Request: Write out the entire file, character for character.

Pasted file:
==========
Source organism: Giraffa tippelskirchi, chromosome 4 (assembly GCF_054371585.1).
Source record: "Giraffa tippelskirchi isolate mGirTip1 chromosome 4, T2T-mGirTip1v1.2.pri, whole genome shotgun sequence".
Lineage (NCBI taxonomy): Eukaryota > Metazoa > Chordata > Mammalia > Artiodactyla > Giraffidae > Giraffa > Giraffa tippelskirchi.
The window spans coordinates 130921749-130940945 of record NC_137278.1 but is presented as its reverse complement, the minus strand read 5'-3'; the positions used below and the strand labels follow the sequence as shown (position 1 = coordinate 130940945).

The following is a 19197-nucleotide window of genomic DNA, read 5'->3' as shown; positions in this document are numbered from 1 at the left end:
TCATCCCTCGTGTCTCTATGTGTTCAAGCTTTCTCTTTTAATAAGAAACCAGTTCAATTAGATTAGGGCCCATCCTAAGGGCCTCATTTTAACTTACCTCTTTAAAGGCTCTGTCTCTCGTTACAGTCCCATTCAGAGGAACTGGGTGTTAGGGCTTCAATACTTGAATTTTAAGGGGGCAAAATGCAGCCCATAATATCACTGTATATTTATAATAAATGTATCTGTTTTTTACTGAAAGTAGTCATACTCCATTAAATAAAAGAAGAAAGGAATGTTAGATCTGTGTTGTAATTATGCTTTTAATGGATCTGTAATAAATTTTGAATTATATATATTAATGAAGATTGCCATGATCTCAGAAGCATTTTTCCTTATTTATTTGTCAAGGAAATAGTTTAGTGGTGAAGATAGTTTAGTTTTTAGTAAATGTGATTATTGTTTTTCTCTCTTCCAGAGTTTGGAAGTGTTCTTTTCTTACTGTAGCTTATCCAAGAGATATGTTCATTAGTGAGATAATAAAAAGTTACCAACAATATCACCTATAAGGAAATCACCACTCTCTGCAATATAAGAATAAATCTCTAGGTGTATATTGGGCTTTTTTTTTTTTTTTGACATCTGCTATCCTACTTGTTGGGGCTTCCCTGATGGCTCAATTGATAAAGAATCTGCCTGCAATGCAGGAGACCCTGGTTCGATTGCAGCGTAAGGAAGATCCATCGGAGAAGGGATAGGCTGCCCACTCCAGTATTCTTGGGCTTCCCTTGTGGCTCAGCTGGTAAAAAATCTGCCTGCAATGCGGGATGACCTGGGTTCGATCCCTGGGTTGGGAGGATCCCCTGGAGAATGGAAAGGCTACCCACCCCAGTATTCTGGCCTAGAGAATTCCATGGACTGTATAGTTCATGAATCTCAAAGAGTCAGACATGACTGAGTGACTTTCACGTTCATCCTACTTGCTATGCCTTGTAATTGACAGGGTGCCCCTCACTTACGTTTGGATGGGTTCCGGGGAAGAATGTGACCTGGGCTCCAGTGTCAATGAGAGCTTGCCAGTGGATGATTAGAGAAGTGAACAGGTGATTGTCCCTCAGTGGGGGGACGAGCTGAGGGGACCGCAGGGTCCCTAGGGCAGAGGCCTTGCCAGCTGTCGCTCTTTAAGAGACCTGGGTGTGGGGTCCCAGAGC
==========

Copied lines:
Source organism: Giraffa tippelskirchi, chromosome 4 (assembly GCF_054371585.1).
Source record: "Giraffa tippelskirchi isolate mGirTip1 chromosome 4, T2T-mGirTip1v1.2.pri, whole genome shotgun sequence".
Lineage (NCBI taxonomy): Eukaryota > Metazoa > Chordata > Mammalia > Artiodactyla > Giraffidae > Giraffa > Giraffa tippelskirchi.
The window spans coordinates 130921749-130940945 of record NC_137278.1 but is presented as its reverse complement, the minus strand read 5'-3'; the positions used below and the strand labels follow the sequence as shown (position 1 = coordinate 130940945).

The following is a 19197-nucleotide window of genomic DNA, read 5'->3' as shown; positions in this document are numbered from 1 at the left end:
TCATCCCTCGTGTCTCTATGTGTTCAAGCTTTCTCTTTTAATAAGAAACCAGTTCAATTAGATTAGGGCCCATCCTAAGGGCCTCATTTTAACTTACCTCTTTAAAGGCTCTGTCTCTCGTTACAGTCCCATTCAGAGGAACTGGGTGTTAGGGCTTCAATACTTGAATTTTAAGGGGGCAAAATGCAGCCCATAATATCACTGTATATTTATAATAAATGTATCTGTTTTTTACTGAAAGTAGTCATACTCCATTAAATAAAAGAAGAAAGGAATGTTAGATCTGTGTTGTAATTATGCTTTTAATGGATCTGTAATAAATTTTGAATTATATATATTAATGAAGATTGCCATGATCTCAGAAGCATTTTTCCTTATTTATTTGTCAAGGAAATAGTTTAGTGGTGAAGATAGTTTAGTTTTTAGTAAATGTGATTATTGTTTTTCTCTCTTCCAGAGTTTGGAAGTGTTCTTTTCTTACTGTAGCTTATCCAAGAGATATGTTCATTAGTGAGATAATAAAAAGTTACCAACAATATCACCTATAAGGAAATCACCACTCTCTGCAATATAAGAATAAATCTCTAGGTGTATATTGGGCTTTTTTTTTTTTTTTGACATCTGCTATCCTACTTGTTGGGGCTTCCCTGATGGCTCAATTGATAAAGAATCTGCCTGCAATGCAGGAGACCCTGGTTCGATTGCAGCGTAAGGAAGATCCATCGGAGAAGGGATAGGCTGCCCACTCCAGTATTCTTGGGCTTCCCTTGTGGCTCAGCTGGTAAAAAATCTGCCTGCAATGCGGGATGACCTGGGTTCGATCCCTGGGTTGGGAGGATCCCCTGGAGAATGGAAAGGCTACCCACCCCAGTATTCTGGCCTAGAGAATTCCATGGACTGTATAGTTCATGAATCTCAAAGAGTCAGACATGACTGAGTGACTTTCACGTTCATCCTACTTGCTATGCCTTGTAATTGACAGGGTGCCCCTCACTTACGTTTGGATGGGTTCCGGGGAAGAATGTGACCTGGGCTCCAGTGTCAATGAGAGCTTGCCAGTGGATGATTAGAGAAGTGAACAGGTGATTGTCCCTCAGTGGGGGGACGAGCTGAGGGGACCGCAGGGTCCCTAGGGCAGAGGCCTTGCCAGCTGTCGCTCTTTAAGAGACCTGGGTGTGGGGTCCCAGAGC